According to the RFI, “SMC is particularly interested in industry perspectives, projections, and predictions regarding future commercial or civil capability and how companies may also satisfy National Security Space (NSS) operational requirements in contested space environments (emphasis added). NSLA industry interaction is anticipated to be iterative over an extended period of time. This RFI is the first in a series of planned discussions.”

As Breaking D readers know, the Air Force has been discussing with industry how next-generation launch services can be made more resilient against possible attackby Russia and China.  

The RFI is feeding into the NSLA study, led by SMC Portfolio Architect Col. Russell Teehan, that in turn will determine requirements for the next phase, Phase 3, of the Air Force National Security Space Launch effort. The $2.3 billion Phase 2 program is slated to down-select from the four current competitors — ULA, Northrop Grumman, SpaceX and Blue Origin — to two launch providers in June 2020. The two winners, under a 60/40 split, will be contracted for some 30 national security launches between 2022 and 2027, representing hundreds of millions — if not several billion — dollars in contract awards. Phase 3 would commence after that, opening up the possibility for other competitors to be chosen.

“Through the NSLA Study, the US Air Force is evaluating next-generation LM&T architectures and emerging technologies primarily from the warfighter’s point of view for small, medium, intermediate, and heavy payload classes analyzed over two sequential epochs,” explains the RFI. These are:

Epoch 1: -2025-2030 (Focus of this RFI)
Emerging proliferated LEO/MEO constellations, commodity transport necessary for on-orbit servicing (OOS), alternative orbit transfer schemes, and advanced rideshare and hosted payload schemes will inform emerging payload synthesis. Emerging payload information will be integrated with legacy mission area spacecraft payload requirements already well into development to conclude Epoch 1.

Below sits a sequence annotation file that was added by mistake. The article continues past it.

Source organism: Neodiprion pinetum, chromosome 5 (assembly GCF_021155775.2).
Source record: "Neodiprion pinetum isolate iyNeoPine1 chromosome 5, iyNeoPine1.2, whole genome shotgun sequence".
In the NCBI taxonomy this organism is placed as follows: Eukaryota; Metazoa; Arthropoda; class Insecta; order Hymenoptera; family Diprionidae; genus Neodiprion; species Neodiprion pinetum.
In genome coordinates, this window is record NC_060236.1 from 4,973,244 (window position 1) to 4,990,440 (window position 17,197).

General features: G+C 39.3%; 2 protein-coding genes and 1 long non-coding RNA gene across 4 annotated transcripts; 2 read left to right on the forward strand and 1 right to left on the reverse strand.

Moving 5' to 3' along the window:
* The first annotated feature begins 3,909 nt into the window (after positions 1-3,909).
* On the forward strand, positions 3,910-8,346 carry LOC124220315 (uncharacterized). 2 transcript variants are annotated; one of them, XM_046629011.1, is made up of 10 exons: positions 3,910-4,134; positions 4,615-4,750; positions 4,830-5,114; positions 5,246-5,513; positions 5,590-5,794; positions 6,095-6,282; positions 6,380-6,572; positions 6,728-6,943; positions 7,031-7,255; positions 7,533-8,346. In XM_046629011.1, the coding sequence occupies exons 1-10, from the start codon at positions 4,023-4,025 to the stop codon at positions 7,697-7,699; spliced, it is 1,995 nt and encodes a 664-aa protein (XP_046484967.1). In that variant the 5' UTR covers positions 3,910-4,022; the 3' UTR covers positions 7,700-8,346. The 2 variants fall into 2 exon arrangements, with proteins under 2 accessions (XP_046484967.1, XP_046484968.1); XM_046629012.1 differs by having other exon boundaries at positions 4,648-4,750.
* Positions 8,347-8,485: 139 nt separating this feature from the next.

Epoch 2: -2030-2050 (Focus of future RFIs)
Future payload concepts under Epoch 1 will be combined with next generation NSS satellite launch requirements to form an integrated NSLA payload manifest typical of a multi-domain space enterprise.

The Aerospace Corporation, ExoAnalytics Solutions, Centauri Corp., ManTech and Booz Allen Hamilton are helping the Air Force with the study, and reviewing the RFI submissions.

In addition, SMC is asking interested firms to answer a host of questions about future commercial market projections, in order to help the Air Force design its future procurement strategy to take best advantage of commercially available launch services. Responses are due Nov. 19, and the Air Force tentatively plans to hold the first industry day in Dec. 5-6.

Quelle: Breaking Defense